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What would be the approximate rotation of the sun if...

  1. Oct 14, 2016 #1
    1. The problem statement, all variables and given/known data
    The sun is a pretty typical star with a mass of 1.99x1030kg and a radius of 6.69x108 m. Since it isn't solid, it doesn't rotate uniformly, but has an average rotation rate of 1rev/25d. A star with a mass about about three times that of the Sun eventually explodes as a supernova and leaves behind its collapsed remnants - a neutron star or a black hole. Neutron stars masses are somewhat lower than the masses of the original stars, but have much smaller radii, less than 10 km. Newly-collapsed neutron stars emit beams of radio waves; since they rotate so quickly, the beams may intersect Earth at regular intervals. To produce the observed pulsar rates, the rotation rates must vary from 1rev/s to 1000rev/s.

    What would be the approximate rotation rate of the Sun if it became a neutron star with a radius of 10km? Assume it is spherical, with a uniform mass distribution, and that its moment of inertia if 0.059MR2 (Since it is not a solid you can not use I for a solid sphere).
    2. Relevant equations
    I1ωo=I2ωf conservation of angular momentum
    ωavg = 1rev/25d
    ω0 = 1rev/(25x2x6.69x108m) = 2.99x10-11 rev/s
    I1=0.059(1.99x1030kg)(6.69x108m)2
    I2 = 0.059(1.99x1030)(10m)2
    ωf = ?

    3. The attempt at a solution

    I used I1ωo=I2ωf and solved for ωf. After I solved for this I got 133,800rev. I then divided this final answer by 25d, or 25x2x10km since the suns radius is now that of a neutron star instead of it's original 6.69x108 m. This gave me a value of 267.7 rev/s, which according to the problem statement makes sense. I'm not exactly confident in my method though so I would like to know if this is correct.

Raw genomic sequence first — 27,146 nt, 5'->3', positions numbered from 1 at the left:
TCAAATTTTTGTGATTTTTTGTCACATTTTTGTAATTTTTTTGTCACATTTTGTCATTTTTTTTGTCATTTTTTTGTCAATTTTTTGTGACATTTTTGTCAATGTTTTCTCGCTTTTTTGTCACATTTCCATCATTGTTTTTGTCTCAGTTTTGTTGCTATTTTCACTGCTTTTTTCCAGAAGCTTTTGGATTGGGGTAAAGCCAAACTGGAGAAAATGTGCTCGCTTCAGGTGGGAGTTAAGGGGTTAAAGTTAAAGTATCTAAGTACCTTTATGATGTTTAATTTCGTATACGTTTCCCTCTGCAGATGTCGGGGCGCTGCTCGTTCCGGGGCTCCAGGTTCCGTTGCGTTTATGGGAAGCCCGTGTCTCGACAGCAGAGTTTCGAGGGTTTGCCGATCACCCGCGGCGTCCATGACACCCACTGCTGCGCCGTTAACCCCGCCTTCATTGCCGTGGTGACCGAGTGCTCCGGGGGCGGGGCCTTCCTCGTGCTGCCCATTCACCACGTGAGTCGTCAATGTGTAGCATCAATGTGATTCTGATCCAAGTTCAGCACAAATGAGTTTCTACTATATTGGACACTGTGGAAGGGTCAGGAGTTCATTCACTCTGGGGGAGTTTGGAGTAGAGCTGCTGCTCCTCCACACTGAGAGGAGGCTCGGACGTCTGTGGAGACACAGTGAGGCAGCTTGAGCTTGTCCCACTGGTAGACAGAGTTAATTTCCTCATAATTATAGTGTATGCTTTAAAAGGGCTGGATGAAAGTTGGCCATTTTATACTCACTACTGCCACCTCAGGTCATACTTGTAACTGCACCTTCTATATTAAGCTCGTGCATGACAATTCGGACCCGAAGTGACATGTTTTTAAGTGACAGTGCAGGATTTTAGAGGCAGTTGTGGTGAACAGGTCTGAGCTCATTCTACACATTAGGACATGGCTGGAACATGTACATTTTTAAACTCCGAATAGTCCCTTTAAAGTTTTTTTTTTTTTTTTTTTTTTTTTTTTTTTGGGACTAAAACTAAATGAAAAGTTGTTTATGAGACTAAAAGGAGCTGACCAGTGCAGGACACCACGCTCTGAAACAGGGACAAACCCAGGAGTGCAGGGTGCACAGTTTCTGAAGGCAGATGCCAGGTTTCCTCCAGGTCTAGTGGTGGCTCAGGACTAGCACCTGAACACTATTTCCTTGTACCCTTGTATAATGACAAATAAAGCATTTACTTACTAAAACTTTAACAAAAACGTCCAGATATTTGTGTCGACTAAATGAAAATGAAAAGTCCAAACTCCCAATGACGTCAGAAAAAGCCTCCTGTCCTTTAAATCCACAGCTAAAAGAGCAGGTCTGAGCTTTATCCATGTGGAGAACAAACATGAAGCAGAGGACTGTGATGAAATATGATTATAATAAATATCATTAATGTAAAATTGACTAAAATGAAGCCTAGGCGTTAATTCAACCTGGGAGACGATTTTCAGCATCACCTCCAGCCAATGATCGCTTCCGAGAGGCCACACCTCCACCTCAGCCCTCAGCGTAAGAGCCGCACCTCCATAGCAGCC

Last edited: Oct 14, 2016
  2. jcsd
  3. Oct 14, 2016 #2
    I used I1ωo=I2ωf and solved for ωf. After I solved for this I got 133,800rev. I then divided this final answer by 25d, or 25x2x10km since the suns radius is now that of a neutron star instead of it's original 6.69x108 m. This gave me a value of 267.7 rev/s, which according to the problem statement makes sense. I'm not exactly confident in my method though so I would like to know if this is correct.
     
  4. Oct 15, 2016 #3

    haruspex

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    Why are you dividing the rate by the radius?
    Having collapsed to a neutron star, it is no longer a ball of gas.
    Also, the new radius is 10km, not 10m.
     
  5. Oct 15, 2016 #4
    Okay am I supposed to assume that a neutron star is to be regarded as a point mass? sphere? Also what is d? I saw it as a rotation rate as a function of radius which is why I did that
     
  6. Oct 15, 2016 #5

    gneill

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    Staff: Mentor

    A 10 km radius point would be a good trick :smile: Treat it as a solid sphere. The "d" in 25d is meant to be the units, "days". You could have googled "sun rotation" to pick up on that.
     
  7. Oct 15, 2016 #6
    Okay. Now I'm getting a number that disturbs me. 30,565 revolutions per second?!
     
  8. Oct 15, 2016 #7

    gneill

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    Staff: Mentor

    Looks a bit high (a couple of orders of magnitude). Check your calculations and see if you've picked up a factor of 100 somewhere (say via unit conversions or mucking some power of ten exponent work).

    Failing that, present some details of your calculation steps.
     
  9. Oct 15, 2016 #8
    Beautiful thank you. I got the correct answer which I'm confident in. It's reassuring (but also not) that the issue lies in the algebra and interpretation rather than the physics, lol
     
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